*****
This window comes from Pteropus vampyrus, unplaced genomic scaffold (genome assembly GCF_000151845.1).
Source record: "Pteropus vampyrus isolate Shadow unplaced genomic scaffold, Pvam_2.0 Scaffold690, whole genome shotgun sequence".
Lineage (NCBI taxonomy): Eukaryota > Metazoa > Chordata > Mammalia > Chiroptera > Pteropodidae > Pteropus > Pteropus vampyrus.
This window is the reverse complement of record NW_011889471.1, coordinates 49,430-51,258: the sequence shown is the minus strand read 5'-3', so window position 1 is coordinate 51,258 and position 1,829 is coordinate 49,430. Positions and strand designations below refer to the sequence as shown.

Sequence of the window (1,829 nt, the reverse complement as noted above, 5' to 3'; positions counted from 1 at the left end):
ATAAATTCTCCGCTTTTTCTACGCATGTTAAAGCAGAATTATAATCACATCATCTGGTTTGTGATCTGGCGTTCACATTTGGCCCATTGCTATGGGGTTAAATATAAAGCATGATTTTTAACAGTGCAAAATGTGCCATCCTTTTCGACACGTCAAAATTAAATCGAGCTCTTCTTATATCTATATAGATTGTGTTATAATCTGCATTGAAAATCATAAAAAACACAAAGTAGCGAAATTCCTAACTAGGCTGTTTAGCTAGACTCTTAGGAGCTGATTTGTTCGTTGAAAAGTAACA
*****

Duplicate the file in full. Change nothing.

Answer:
This window comes from Pteropus vampyrus, unplaced genomic scaffold (genome assembly GCF_000151845.1).
Source record: "Pteropus vampyrus isolate Shadow unplaced genomic scaffold, Pvam_2.0 Scaffold690, whole genome shotgun sequence".
Lineage (NCBI taxonomy): Eukaryota > Metazoa > Chordata > Mammalia > Chiroptera > Pteropodidae > Pteropus > Pteropus vampyrus.
This window is the reverse complement of record NW_011889471.1, coordinates 49,430-51,258: the sequence shown is the minus strand read 5'-3', so window position 1 is coordinate 51,258 and position 1,829 is coordinate 49,430. Positions and strand designations below refer to the sequence as shown.

Sequence of the window (1,829 nt, the reverse complement as noted above, 5' to 3'; positions counted from 1 at the left end):
ATAAATTCTCCGCTTTTTCTACGCATGTTAAAGCAGAATTATAATCACATCATCTGGTTTGTGATCTGGCGTTCACATTTGGCCCATTGCTATGGGGTTAAATATAAAGCATGATTTTTAACAGTGCAAAATGTGCCATCCTTTTCGACACGTCAAAATTAAATCGAGCTCTTCTTATATCTATATAGATTGTGTTATAATCTGCATTGAAAATCATAAAAAACACAAAGTAGCGAAATTCCTAACTAGGCTGTTTAGCTAGACTCTTAGGAGCTGATTTGTTCGTTGAAAAGTAACA